When I make art about others, I become a story teller. My interest in allegorical, personalized and commemorative art, celebrating milestones in individual journeys began in my childhood.

Growing up, I had an insuperable perception of varying people’s personalities and their corresponding feelings which often overwhelmed me with their immensity, causing me to feel isolated. As I matured, my sensitivity was compounded with chronic illness, which pushed me to study philosophy and meditation in order to manage the often overpowering burden I felt. Regular study taught me to become aware of my many gifts and in the process to appreciate others.

In Commemoratives I use what I have learned about myself to create personal landscapes and portraits of people, analogous to the resources they use while facing complex internal and external challenges. Sometimes I am asked to capture the essence of certain milestones in people’s lives such as births, graduations, anniversaries, retirement or the passing of loved ones.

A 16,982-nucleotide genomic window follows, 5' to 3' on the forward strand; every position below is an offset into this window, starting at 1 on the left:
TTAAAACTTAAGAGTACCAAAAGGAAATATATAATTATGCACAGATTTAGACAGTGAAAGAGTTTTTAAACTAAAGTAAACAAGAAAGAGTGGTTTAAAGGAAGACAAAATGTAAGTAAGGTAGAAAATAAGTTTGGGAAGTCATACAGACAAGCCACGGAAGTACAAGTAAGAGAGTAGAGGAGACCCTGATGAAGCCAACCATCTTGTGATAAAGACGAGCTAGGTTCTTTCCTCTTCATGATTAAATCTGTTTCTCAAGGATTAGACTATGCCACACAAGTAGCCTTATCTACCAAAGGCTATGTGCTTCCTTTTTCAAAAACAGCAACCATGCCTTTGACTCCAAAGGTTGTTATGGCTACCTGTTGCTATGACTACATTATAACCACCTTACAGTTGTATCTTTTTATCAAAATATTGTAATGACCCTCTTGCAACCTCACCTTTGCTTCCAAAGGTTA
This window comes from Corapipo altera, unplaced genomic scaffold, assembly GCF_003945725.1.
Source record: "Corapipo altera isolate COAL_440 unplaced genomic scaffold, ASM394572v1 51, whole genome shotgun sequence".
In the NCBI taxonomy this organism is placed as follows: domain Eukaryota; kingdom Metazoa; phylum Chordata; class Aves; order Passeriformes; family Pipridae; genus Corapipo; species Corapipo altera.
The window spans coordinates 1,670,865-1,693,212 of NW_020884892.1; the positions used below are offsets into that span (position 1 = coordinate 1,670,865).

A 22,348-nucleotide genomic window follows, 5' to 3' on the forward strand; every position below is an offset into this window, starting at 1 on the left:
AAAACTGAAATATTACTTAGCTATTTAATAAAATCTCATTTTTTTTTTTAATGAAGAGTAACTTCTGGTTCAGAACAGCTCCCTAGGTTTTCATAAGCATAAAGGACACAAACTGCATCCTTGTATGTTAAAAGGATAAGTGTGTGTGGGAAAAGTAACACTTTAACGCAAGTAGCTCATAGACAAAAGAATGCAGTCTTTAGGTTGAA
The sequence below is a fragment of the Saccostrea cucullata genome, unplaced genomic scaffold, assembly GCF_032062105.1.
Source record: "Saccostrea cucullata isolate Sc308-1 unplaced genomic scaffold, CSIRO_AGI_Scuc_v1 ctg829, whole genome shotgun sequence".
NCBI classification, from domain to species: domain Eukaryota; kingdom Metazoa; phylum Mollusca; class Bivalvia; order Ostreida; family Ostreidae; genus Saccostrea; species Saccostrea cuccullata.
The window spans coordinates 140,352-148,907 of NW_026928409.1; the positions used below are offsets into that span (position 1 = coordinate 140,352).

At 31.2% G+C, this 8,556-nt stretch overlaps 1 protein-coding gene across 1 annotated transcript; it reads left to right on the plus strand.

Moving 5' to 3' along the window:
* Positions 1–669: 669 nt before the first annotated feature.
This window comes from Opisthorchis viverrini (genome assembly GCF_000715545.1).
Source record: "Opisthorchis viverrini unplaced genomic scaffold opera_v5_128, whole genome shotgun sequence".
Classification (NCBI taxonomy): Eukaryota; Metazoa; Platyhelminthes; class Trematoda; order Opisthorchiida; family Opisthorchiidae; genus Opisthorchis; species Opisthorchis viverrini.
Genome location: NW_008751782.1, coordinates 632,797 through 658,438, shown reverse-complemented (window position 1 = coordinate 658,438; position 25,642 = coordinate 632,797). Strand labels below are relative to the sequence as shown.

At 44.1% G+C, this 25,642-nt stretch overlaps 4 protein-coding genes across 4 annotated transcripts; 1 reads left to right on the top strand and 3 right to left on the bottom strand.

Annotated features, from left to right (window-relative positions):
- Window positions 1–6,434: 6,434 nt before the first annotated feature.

I begin with an interview to learn about the significance of an individual’s event and the people involved. I learn about their preferred colors and their emotional connection to them. We talk about objects they cherish, their philosophical beliefs and their feelings about the depicted commemoration. I often use photographs as an added conduit of ideas. During this time, I connect the dots and from the mélange of ideas, a firm understanding of the commemoration emerges.

In these compositions, I use mimetic, harder-edged shapes and images to contrast them against melded color fields to create tension; static vs. active. Sometimes I paint transparent, stenciled layers of epistolary images, depicting them in values close to the background color to add movement and depth in the painting. Frequently, a singular element develops into a focal point of the piece to espouse the subject itself.

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